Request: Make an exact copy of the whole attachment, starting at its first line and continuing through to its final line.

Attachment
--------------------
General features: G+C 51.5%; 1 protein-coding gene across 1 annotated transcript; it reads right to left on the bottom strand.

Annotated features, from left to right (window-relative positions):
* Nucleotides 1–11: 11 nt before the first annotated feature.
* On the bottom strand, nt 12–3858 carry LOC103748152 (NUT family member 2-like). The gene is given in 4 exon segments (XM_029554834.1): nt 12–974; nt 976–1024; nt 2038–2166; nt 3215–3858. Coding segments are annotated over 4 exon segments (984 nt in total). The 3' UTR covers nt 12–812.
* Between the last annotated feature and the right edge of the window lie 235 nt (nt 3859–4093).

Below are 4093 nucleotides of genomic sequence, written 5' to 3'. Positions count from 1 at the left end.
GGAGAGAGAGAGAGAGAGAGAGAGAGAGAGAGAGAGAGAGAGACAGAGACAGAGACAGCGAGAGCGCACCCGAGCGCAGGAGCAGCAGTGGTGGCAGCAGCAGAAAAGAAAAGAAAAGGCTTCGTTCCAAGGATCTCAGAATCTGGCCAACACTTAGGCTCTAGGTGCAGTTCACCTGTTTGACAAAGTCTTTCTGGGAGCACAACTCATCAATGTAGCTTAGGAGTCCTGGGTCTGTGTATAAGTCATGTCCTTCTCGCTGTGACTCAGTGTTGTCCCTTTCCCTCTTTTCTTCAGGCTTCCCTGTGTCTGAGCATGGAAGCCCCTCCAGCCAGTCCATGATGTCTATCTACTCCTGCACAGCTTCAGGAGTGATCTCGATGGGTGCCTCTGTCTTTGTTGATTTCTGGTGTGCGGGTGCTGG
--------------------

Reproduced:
General features: G+C 51.5%; 1 protein-coding gene across 1 annotated transcript; it reads right to left on the bottom strand.

Annotated features, from left to right (window-relative positions):
* Nucleotides 1–11: 11 nt before the first annotated feature.
* On the bottom strand, nt 12–3858 carry LOC103748152 (NUT family member 2-like). The gene is given in 4 exon segments (XM_029554834.1): nt 12–974; nt 976–1024; nt 2038–2166; nt 3215–3858. Coding segments are annotated over 4 exon segments (984 nt in total). The 3' UTR covers nt 12–812.
* Between the last annotated feature and the right edge of the window lie 235 nt (nt 3859–4093).

Below are 4093 nucleotides of genomic sequence, written 5' to 3'. Positions count from 1 at the left end.
GGAGAGAGAGAGAGAGAGAGAGAGAGAGAGAGAGAGAGAGAGACAGAGACAGAGACAGCGAGAGCGCACCCGAGCGCAGGAGCAGCAGTGGTGGCAGCAGCAGAAAAGAAAAGAAAAGGCTTCGTTCCAAGGATCTCAGAATCTGGCCAACACTTAGGCTCTAGGTGCAGTTCACCTGTTTGACAAAGTCTTTCTGGGAGCACAACTCATCAATGTAGCTTAGGAGTCCTGGGTCTGTGTATAAGTCATGTCCTTCTCGCTGTGACTCAGTGTTGTCCCTTTCCCTCTTTTCTTCAGGCTTCCCTGTGTCTGAGCATGGAAGCCCCTCCAGCCAGTCCATGATGTCTATCTACTCCTGCACAGCTTCAGGAGTGATCTCGATGGGTGCCTCTGTCTTTGTTGATTTCTGGTGTGCGGGTGCTGG